Microsoft has introduced another change to Windows 10 users. If you are using the HOSTS file to block Windows 10 telemetry or updates, Microsoft Defender will flag its as a malicious, and show a severe level alert.
Actually, it is not big news. It is a well known fact that Windows 10 doesn't use the HOSTS file to resolve addresses to certain Windows servers. The new thing is the changed behavior of Microsoft Defender.
The Hosts file is just a regular text file which can be modified using any text editor. The only catch is that the editor app should be started elevated (as Administrator). The hosts file is located in the system directory, so non-elevated apps will fail to save it.
The Hosts file consists of lines of text. Each line must include an IP address in the first text column followed by one or several host names. Text columns are separated from each other by white space. For a historical reason, <Tab> is often preferred, but spaces will also do the trick. Lines started with a hash character (#) are comments. Windows ignores blank in the hosts file.
After you put Microsoft's servers in the HOSTS file in order to get them resolved as, let's say 127.0.0.1, i.e. to stop the OS accessing the actual servers, Microsoft Defender will prevent you from saving that file, and will display the following dialog.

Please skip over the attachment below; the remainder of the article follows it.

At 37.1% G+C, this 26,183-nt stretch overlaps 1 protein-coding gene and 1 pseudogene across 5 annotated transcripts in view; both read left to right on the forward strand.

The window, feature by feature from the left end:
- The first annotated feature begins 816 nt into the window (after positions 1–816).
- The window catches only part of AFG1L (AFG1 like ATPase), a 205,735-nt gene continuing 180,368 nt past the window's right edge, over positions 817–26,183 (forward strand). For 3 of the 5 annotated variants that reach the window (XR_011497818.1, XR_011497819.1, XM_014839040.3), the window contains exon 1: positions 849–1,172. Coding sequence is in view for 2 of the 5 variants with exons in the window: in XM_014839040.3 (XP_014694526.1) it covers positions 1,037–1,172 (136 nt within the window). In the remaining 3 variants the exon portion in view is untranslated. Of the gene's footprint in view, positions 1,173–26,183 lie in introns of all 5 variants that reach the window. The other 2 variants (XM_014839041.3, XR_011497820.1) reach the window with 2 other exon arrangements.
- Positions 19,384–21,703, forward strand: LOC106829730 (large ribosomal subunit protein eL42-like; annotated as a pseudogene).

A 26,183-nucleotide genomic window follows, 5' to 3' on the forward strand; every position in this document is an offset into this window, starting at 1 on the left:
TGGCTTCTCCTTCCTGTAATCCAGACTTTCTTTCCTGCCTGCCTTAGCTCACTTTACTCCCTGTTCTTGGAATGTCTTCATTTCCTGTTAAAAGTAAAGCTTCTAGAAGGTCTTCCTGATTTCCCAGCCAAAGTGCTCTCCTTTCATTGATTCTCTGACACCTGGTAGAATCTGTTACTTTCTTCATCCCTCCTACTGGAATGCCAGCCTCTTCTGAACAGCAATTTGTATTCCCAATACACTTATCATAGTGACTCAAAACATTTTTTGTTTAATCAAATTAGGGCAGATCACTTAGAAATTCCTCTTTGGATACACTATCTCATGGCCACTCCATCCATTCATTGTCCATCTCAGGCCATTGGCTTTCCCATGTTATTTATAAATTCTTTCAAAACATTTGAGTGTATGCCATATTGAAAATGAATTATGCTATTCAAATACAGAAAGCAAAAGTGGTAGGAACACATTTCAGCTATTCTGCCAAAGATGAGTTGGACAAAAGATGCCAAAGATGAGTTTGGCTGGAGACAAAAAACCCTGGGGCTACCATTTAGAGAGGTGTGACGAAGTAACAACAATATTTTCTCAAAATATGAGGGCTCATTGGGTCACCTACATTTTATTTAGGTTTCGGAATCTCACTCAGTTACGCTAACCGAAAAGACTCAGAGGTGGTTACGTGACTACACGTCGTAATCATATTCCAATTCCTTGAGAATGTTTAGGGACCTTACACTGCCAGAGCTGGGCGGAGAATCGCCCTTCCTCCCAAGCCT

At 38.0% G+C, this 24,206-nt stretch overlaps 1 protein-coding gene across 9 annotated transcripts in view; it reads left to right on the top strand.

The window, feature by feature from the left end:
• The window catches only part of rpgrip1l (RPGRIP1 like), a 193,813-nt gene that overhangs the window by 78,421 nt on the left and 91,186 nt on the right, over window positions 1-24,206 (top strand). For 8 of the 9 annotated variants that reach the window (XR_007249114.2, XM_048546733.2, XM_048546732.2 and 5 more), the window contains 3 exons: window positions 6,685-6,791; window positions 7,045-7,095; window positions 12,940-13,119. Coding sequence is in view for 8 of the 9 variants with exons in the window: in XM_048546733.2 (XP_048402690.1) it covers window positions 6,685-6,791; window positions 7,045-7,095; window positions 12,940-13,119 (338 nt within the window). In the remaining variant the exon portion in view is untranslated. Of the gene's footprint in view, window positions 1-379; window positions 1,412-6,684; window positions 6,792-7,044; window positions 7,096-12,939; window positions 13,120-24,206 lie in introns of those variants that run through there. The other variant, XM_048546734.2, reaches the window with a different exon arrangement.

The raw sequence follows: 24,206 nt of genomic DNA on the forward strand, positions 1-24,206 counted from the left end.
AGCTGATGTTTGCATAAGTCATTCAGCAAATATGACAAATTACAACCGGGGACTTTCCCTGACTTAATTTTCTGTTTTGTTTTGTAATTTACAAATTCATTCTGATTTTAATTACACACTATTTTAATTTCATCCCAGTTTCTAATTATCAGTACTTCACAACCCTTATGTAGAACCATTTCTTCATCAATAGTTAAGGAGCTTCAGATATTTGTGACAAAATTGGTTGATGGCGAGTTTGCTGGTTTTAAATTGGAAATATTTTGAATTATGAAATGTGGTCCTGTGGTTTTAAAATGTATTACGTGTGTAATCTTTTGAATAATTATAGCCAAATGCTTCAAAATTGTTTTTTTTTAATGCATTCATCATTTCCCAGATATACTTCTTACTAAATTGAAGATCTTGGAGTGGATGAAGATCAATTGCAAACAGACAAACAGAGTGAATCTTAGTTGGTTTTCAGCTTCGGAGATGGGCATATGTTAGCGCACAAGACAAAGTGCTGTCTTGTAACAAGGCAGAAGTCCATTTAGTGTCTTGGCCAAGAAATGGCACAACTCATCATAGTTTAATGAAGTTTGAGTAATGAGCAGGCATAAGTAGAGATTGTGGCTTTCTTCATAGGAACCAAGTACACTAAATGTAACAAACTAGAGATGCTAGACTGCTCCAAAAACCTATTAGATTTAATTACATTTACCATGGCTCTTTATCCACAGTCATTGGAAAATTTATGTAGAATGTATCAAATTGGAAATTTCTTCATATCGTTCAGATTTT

Notice SettingsModifier:Win32/HostsFileHijack, it is a new, dedicated category for the modified file. It seems that Microsoft had recently updated their Microsoft Defender definitions to detect when their servers were added to the HOSTS file.
As BleepingComputer reports, the following lines in HOSTS will trigger detection:
www.microsoft.com microsoft.com telemetry.microsoft.com wns.notify.windows.com.akadns.net v10-win.vortex.data.microsoft.com.akadns.net us.vortex-win.data.microsoft.com us-v10.events.data.microsoft.com urs.microsoft.com.nsatc.net watson.telemetry.microsoft.com watson.ppe.telemetry.microsoft.com vsgallery.com watson.live.com watson.microsoft.com telemetry.remoteapp.windowsazure.com telemetry.urs.microsoft.com
If you decide to clean this threat, Microsoft will restore the HOSTS file back to its default contents.
Well, modifying the HOSTS file can be a bad idea if it is done in an improper way, or has been done by malware. However, for users who actually know what they are doing, it is just another restriction that leaves even less control of the OS in users' hands.
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